Not only is digital delivery faster, but it also lets your client proof, comment, and ask for modifications in particular photographs. Pixpa's online gallery platform lets you do all of this, but unlike some platforms, you can send/receive instant messages from multiple password-protected users at once.
The number one rule for equipment at event shoots should be, “Always have a backup.” Have a second or third available for everything in your kit, from the body and lens to your memory cards and batteries. Even the nicest equipment can and will break, and you might not have time to troubleshoot.
Go into the event with every battery fully charged and every memory card formatted. Have fresh batteries for your strobes too. Clean all of your lenses. Yes, these tips are true for any sort of photography, but they are doubly important for event shoots where things happen fast, and there aren’t any do-overs.
Your primary camera body should be something that excels in low-light conditions. Full-frame digital SLRs are usually the best choice. Their big sensors let in more light, to begin with, giving you an advantage from the start.
Your lenses should match the body in their low-light abilities. Fast lenses are a must-have, and you should consider f/2.8 to be a minimum requirement. While prime lenses that are that fast are more affordable, a zoom lens is much more user-friendly in the event setting where you might not have time to move around yourself. There is no one-size-fits-all lens, but a 24-70mm f/2.8 is a great starting place. You’ll also want to pack a telephoto zoom on your second body, just in case you need to shoot events or speakers from across the room.
Do not plan on changing lenses during the event. If you need to swap to a telephoto lens, it should be ready to go on a second body.
Event Photography Pricing and the Event Photography Contract
Event photography pricing is a little art and a little science. You need to do the math for your business. Calculate all of your fixed and variable costs going into the event. You need to cover your transportation, equipment, and time for both being there and also the post-processing required. Figure out how much it’s going to cost you to be there, and then you’ll have a rough idea of your break-even point. You need to know this in advance in case the client wants to negotiate the rate.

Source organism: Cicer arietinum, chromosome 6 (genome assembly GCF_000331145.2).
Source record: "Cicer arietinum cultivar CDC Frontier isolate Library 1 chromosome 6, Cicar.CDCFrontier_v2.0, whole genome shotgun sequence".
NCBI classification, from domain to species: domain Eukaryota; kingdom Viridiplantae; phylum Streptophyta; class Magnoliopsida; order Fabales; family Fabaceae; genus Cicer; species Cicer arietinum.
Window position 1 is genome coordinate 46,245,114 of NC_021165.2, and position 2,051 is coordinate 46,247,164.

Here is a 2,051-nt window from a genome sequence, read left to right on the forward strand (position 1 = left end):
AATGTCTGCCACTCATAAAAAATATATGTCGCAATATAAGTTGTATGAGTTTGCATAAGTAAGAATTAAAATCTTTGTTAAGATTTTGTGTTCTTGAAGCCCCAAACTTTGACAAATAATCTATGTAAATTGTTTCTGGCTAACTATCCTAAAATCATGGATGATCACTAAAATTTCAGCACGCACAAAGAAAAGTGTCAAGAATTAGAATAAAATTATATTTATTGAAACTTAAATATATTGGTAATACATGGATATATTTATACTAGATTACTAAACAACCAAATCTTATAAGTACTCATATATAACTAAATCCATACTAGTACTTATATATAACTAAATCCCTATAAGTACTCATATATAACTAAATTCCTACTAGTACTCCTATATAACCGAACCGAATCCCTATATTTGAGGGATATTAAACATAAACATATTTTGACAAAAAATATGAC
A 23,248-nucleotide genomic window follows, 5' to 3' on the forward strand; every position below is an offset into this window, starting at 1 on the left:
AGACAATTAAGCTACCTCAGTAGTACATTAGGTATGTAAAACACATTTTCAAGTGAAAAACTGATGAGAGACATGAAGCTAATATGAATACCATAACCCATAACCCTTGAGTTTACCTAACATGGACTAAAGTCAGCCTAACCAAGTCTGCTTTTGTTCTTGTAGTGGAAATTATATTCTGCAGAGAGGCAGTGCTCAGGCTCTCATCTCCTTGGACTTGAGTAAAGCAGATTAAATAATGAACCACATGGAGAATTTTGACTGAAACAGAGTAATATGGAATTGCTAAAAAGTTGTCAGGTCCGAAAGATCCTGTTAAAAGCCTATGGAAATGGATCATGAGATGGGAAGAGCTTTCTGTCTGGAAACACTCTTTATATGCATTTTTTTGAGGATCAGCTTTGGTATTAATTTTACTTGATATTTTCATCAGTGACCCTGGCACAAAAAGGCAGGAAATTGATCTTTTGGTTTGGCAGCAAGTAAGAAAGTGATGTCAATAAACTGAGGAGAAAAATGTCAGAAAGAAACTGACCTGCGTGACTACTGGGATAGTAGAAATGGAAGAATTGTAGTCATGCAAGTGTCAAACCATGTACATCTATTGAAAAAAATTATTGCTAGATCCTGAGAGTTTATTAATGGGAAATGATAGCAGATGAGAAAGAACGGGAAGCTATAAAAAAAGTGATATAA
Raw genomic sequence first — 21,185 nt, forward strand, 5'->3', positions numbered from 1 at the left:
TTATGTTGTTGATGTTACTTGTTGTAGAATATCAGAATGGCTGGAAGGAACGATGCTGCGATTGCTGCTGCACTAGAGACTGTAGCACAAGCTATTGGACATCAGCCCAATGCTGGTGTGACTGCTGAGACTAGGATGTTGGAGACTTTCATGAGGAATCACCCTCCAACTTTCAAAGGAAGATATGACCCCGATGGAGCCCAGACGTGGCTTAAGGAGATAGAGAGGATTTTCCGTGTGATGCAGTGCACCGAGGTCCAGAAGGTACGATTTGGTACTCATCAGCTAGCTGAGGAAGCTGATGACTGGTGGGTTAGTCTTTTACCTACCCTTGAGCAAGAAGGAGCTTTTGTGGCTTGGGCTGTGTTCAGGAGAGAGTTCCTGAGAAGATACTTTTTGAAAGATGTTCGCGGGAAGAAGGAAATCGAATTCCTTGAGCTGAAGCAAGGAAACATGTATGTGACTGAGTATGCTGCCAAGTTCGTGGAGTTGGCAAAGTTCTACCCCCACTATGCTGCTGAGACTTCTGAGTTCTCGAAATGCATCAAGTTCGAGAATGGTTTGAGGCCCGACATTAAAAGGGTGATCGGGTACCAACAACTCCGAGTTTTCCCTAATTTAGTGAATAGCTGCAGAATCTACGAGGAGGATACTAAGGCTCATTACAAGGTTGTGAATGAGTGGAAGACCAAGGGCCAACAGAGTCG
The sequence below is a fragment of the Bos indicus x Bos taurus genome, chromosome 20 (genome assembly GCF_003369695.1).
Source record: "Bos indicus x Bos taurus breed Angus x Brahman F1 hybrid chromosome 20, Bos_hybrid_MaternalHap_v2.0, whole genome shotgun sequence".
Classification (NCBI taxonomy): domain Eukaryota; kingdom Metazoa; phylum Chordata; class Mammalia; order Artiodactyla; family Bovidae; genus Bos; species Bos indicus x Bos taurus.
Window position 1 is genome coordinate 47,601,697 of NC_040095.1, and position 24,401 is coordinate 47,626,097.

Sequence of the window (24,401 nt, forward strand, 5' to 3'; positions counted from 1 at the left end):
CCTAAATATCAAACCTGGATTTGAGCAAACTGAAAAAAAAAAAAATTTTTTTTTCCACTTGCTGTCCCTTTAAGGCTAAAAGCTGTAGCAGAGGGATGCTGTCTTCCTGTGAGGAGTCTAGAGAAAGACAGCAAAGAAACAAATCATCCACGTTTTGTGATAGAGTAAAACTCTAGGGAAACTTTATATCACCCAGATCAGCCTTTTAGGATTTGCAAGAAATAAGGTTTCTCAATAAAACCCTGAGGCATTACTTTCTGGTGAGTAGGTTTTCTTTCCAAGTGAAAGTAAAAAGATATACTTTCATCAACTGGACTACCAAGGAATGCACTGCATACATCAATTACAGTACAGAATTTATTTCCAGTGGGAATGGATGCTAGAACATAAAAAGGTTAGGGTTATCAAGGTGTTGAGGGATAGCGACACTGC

It’s up to you whether you want to charge by the hour or by the event. Charging by the event is sure to be less of a headache since events often take longer than planned. Every event is a little different, so whatever photography pricing plan you work out, you should build in some flexibility. Don’t pigeon hole yourself into doing an event photo session for a set price. Instead, provide a rate table based on the number of photos taken or hours of photo services needed.
Event photography contracts are one of the most critical aspects of doing this type of work. Yes, a good contract protects you against disgruntled or unhappy clients. But a good contract goes a long way to preventing disappointed customers by laying out the exact terms of your agreement. Have your contract written for you, or at least reviewed, by a contract lawyer.
Event photo sessions can be a lot of fun. They are varied and different, and you get to interact with different people and businesses that you might not normally get to meet. Mastering your event photography techniques and getting a proper event photography contract set up is easy. But best of all, for the working photographer, they are an easy sell and can be made a profitable part of your business.